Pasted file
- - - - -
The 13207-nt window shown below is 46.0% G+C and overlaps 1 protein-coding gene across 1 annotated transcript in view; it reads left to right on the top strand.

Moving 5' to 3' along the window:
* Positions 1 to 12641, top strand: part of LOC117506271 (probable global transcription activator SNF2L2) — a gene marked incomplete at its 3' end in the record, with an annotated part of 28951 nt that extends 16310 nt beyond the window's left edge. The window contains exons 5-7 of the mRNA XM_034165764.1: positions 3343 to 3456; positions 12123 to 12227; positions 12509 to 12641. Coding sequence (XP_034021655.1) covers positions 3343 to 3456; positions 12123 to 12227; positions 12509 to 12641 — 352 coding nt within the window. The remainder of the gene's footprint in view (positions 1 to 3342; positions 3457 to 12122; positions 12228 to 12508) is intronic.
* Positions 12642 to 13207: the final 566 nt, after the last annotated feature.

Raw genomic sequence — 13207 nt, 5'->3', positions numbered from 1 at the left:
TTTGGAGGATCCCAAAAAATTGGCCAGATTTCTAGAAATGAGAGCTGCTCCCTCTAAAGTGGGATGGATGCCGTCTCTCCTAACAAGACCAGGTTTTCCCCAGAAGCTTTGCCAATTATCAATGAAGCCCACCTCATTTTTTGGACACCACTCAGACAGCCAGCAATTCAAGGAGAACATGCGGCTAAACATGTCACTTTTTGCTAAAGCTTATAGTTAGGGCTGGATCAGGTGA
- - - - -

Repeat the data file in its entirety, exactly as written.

The 13207-nt window shown below is 46.0% G+C and overlaps 1 protein-coding gene across 1 annotated transcript in view; it reads left to right on the top strand.

Moving 5' to 3' along the window:
* Positions 1 to 12641, top strand: part of LOC117506271 (probable global transcription activator SNF2L2) — a gene marked incomplete at its 3' end in the record, with an annotated part of 28951 nt that extends 16310 nt beyond the window's left edge. The window contains exons 5-7 of the mRNA XM_034165764.1: positions 3343 to 3456; positions 12123 to 12227; positions 12509 to 12641. Coding sequence (XP_034021655.1) covers positions 3343 to 3456; positions 12123 to 12227; positions 12509 to 12641 — 352 coding nt within the window. The remainder of the gene's footprint in view (positions 1 to 3342; positions 3457 to 12122; positions 12228 to 12508) is intronic.
* Positions 12642 to 13207: the final 566 nt, after the last annotated feature.

Raw genomic sequence — 13207 nt, 5'->3', positions numbered from 1 at the left:
TTTGGAGGATCCCAAAAAATTGGCCAGATTTCTAGAAATGAGAGCTGCTCCCTCTAAAGTGGGATGGATGCCGTCTCTCCTAACAAGACCAGGTTTTCCCCAGAAGCTTTGCCAATTATCAATGAAGCCCACCTCATTTTTTGGACACCACTCAGACAGCCAGCAATTCAAGGAGAACATGCGGCTAAACATGTCACTTTTTGCTAAAGCTTATAGTTAGGGCTGGATCAGGTGA